- Unit 1 – Introduction to the year and to each other – who we are, our families and our culture. How does our culture and personal philosophy shape how we see the world and help us understand world history? Note: the exploration of culture and philosophy continues through the year.
- Unit 2 – The rise of democracy and the Republic in Ancient Greece and Rome. Exploration of contemporary democratic conflicts (CBA).
- Unit 3 – Middle East. Origins of Judaism, Christianity, and Islam, historical and geographical context of modern Middle East. Issues of US foreign policy in the Middle East.
World History II (Spring)
- Unit 1 – India. Geography and demography of modern India. Philosophy and religion in Indian history including Hinduism, Buddhism, Islam and Sikhism. Origins of modern India, including the movement for independence, and modern Indian society with a focus on environmental issues.
- Unit 2 – China. Geography and demography of modern China. Philosophy and religion in Chinese history including Confucianism, Taoism, Legalism, and Buddhism. The dynastic system and the birth of the People’s Republic of China. Modern China with a focus on the environment, culminating in a final environmental summit (joint project with Science class).
- Unit 1 – Static Charge and discharge
- Unit 2 – Waves— Sound vs. Light
- Project/Application—Science Exhibition Night
- Unit 1 – Atomic Structure and nuclear chemistry
- Unit 2 – Electrons location and mobility
- Unit 3 – Ionic Compounds, conductivity, solubility
- Unit 4 – Covalent molecules, electronegativity, polarity, bulk properties
- Project/Application– Paris Climate Summit Human Ecology Project
Your Developing Brain (Fall)
- Personality and your unique brain ~ knowing yourself supports healthy decision making.
- The Teenage Brain is Under Construction ~ Optimum brainpower through health and wellness.
- Mental Health: Strategies to deal with stress, depression, and bullying. Suicide warning signs and how to help a friend. Accessing resources for support.
- Drugs/Addiction: Understanding addiction and its effects on individuals, families and communities.
Your Developing Body (Spring)
- Communication skills: conflict resolution, assertiveness skills.
- Human Sexuality: Knowledge and communication skills are essential for healthy relationships.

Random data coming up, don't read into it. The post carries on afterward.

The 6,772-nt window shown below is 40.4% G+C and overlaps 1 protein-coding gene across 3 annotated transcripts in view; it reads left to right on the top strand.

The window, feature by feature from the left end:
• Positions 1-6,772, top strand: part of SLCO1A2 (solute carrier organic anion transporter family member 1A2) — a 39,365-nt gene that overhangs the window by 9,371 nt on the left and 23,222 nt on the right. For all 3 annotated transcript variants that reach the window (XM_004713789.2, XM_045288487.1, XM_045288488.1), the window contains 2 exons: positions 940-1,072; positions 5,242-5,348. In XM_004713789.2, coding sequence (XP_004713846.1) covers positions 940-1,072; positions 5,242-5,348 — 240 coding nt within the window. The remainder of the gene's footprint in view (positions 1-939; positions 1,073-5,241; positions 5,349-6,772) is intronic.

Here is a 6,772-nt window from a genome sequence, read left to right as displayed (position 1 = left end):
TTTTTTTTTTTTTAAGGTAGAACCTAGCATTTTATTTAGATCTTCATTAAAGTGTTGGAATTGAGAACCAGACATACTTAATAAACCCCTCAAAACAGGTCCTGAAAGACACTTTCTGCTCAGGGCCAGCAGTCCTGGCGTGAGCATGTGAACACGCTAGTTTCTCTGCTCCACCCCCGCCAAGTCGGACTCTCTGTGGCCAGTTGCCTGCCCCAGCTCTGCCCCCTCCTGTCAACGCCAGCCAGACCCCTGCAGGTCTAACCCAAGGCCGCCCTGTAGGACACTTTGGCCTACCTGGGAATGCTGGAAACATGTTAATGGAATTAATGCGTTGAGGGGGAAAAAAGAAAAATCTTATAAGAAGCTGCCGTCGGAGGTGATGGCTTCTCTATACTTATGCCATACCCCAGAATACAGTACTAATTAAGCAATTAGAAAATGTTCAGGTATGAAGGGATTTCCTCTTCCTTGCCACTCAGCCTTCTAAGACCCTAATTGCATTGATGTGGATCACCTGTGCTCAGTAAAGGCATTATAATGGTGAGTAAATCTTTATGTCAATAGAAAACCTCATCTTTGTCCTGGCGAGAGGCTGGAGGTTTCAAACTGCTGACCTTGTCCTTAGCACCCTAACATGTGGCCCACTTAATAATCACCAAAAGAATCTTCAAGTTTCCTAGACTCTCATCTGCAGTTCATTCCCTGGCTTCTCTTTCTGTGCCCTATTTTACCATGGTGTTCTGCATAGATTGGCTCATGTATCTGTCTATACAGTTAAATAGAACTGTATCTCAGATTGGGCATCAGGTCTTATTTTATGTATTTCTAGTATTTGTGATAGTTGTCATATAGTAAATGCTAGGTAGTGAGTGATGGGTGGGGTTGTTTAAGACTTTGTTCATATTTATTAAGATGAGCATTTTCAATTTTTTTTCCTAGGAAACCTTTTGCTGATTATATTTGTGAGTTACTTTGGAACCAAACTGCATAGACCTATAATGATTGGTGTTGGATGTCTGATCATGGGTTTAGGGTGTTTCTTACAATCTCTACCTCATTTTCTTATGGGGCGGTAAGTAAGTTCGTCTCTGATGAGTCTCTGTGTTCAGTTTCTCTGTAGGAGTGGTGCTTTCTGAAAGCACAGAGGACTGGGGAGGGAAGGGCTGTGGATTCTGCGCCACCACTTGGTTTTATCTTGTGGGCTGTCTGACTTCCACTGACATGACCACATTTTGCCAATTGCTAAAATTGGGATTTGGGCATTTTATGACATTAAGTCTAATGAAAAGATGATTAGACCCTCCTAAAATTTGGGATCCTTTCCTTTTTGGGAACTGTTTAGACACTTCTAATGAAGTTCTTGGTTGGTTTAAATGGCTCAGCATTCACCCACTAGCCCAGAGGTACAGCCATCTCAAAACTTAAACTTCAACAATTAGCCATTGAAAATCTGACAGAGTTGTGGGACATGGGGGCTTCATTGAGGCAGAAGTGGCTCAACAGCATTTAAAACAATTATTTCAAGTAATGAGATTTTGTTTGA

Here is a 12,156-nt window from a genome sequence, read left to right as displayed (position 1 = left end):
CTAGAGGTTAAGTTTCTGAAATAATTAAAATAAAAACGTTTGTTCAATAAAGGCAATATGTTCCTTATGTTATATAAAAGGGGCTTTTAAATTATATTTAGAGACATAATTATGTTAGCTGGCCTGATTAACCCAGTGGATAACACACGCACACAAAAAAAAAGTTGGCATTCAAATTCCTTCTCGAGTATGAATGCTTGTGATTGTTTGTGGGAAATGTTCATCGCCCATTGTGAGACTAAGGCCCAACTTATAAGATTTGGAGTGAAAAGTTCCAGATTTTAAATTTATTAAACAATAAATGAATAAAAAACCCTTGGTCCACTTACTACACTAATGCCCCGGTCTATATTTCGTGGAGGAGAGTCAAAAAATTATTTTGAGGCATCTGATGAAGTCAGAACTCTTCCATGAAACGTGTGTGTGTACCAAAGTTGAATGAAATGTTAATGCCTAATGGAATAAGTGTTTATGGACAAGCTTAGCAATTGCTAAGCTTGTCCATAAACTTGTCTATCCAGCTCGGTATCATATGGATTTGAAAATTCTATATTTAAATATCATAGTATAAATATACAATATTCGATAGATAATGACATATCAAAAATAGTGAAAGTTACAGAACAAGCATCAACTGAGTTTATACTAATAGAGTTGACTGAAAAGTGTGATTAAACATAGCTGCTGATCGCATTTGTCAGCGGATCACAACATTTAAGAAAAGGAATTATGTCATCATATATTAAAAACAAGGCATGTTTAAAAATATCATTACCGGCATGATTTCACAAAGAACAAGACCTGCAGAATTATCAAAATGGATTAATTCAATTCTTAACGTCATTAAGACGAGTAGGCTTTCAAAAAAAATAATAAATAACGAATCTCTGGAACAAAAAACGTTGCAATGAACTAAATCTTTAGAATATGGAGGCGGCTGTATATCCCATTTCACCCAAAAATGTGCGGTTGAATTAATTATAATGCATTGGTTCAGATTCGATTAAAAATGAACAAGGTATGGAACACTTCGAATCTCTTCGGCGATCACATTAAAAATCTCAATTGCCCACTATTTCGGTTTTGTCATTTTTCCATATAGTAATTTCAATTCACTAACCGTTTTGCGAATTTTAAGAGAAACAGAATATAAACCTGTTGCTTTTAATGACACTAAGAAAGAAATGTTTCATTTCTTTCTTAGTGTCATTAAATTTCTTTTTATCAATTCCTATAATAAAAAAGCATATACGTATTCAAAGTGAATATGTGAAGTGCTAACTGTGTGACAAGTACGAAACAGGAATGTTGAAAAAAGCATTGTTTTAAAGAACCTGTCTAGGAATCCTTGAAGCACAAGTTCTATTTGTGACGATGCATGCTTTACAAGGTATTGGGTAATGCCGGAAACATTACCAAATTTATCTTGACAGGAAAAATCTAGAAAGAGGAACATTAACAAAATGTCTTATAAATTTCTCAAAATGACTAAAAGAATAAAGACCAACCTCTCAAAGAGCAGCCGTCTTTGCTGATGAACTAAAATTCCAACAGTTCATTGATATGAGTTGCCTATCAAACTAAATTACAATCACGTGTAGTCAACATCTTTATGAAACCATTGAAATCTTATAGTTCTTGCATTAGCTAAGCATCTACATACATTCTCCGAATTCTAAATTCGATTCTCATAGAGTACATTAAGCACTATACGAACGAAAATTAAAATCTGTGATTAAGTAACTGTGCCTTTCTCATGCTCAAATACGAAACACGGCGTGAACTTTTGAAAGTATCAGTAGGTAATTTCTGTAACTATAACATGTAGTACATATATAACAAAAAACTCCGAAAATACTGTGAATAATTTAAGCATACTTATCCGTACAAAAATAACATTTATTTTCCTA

- Physical Health ~ Food choices and exercise habits affect overall health.
- First Aid/Emergencies: CPR certification and emergency preparedness.
Students will attend class daily, and be prepared to work at the start of class. A student is considered TARDY if not seated when the bell rings for the beginning of class. A student is considered ABSENT if a class, or a significant portion (10 minutes or more) of a class is missed. Three tardies will also be counted as an absence.
The Nathan Hale attendance policy requires students to appeal for credit in a class when ten absences are reached. Academy class (Language Arts, Social Studies, Science and Health) students are required to appeal for credit after five absences are reached. This is due to the fact that academy classes change quarterly, and are longer in class period length than semester classes.
All students are members of the Nathan Hale learning community. They are expected to show respect for themselves, and for their fellow students at all times, inside and outside of the classroom. This includes:
- Always giving your individual best effort
- Being quiet and listening when others are talking
- Respecting school property, and the property of others
- Remaining seated during class presentations by teachers or students
- Using appropriate language (no swearing or put-downs, in any language)
Students will be allowed to drink water during class time. Other than water, eating/drinking in the classroom will be allowed only during silent reading time, except for special occasions, planned in advance by the instructor.
Students are expected to be in class, prepared to work, during class time (see Attendance expectation). It is the student’s responsibility to take care of non-classroom needs, such as trips to the bathroom or getting materials from lockers, during passing time. To accommodate unusual or unforeseen circumstances, students will be given two hall passes per quarter by their mentor teacher.
The Nathan Hale staff is dedicated to providing a supportive environment for student learning. Ultimately, responsibility for that learning belongs to the student. In addition to the expectations above, all Hale students are expected to show responsibility for their own learning by: